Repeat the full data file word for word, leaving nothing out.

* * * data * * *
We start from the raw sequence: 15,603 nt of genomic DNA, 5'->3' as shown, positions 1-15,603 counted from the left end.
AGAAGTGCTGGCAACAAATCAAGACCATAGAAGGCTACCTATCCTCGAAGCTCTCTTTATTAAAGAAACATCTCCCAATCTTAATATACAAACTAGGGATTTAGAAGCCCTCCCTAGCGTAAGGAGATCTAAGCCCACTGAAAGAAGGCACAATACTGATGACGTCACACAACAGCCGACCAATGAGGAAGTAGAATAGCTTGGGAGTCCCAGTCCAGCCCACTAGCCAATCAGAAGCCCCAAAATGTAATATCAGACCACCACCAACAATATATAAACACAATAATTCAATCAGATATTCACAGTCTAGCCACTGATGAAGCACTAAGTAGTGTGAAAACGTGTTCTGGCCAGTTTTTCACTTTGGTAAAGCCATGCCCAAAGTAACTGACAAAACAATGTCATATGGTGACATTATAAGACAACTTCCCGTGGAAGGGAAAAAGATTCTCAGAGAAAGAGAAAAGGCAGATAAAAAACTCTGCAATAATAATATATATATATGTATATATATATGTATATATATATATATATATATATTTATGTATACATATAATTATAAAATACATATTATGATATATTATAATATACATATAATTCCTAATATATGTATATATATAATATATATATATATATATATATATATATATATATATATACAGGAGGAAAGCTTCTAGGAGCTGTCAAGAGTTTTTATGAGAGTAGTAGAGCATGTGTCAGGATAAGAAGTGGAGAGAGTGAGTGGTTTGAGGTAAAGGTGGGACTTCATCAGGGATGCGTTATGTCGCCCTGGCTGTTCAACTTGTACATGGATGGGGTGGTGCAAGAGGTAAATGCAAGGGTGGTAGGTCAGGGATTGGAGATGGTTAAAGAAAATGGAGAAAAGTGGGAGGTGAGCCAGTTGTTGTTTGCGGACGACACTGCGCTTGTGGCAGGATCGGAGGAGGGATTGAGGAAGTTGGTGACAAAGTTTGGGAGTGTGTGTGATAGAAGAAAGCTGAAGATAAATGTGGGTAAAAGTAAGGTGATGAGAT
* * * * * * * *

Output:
We start from the raw sequence: 15,603 nt of genomic DNA, 5'->3' as shown, positions 1-15,603 counted from the left end.
AGAAGTGCTGGCAACAAATCAAGACCATAGAAGGCTACCTATCCTCGAAGCTCTCTTTATTAAAGAAACATCTCCCAATCTTAATATACAAACTAGGGATTTAGAAGCCCTCCCTAGCGTAAGGAGATCTAAGCCCACTGAAAGAAGGCACAATACTGATGACGTCACACAACAGCCGACCAATGAGGAAGTAGAATAGCTTGGGAGTCCCAGTCCAGCCCACTAGCCAATCAGAAGCCCCAAAATGTAATATCAGACCACCACCAACAATATATAAACACAATAATTCAATCAGATATTCACAGTCTAGCCACTGATGAAGCACTAAGTAGTGTGAAAACGTGTTCTGGCCAGTTTTTCACTTTGGTAAAGCCATGCCCAAAGTAACTGACAAAACAATGTCATATGGTGACATTATAAGACAACTTCCCGTGGAAGGGAAAAAGATTCTCAGAGAAAGAGAAAAGGCAGATAAAAAACTCTGCAATAATAATATATATATATGTATATATATATGTATATATATATATATATATATATTTATGTATACATATAATTATAAAATACATATTATGATATATTATAATATACATATAATTCCTAATATATGTATATATATAATATATATATATATATATATATATATATATATATATATACAGGAGGAAAGCTTCTAGGAGCTGTCAAGAGTTTTTATGAGAGTAGTAGAGCATGTGTCAGGATAAGAAGTGGAGAGAGTGAGTGGTTTGAGGTAAAGGTGGGACTTCATCAGGGATGCGTTATGTCGCCCTGGCTGTTCAACTTGTACATGGATGGGGTGGTGCAAGAGGTAAATGCAAGGGTGGTAGGTCAGGGATTGGAGATGGTTAAAGAAAATGGAGAAAAGTGGGAGGTGAGCCAGTTGTTGTTTGCGGACGACACTGCGCTTGTGGCAGGATCGGAGGAGGGATTGAGGAAGTTGGTGACAAAGTTTGGGAGTGTGTGTGATAGAAGAAAGCTGAAGATAAATGTGGGTAAAAGTAAGGTGATGAGAT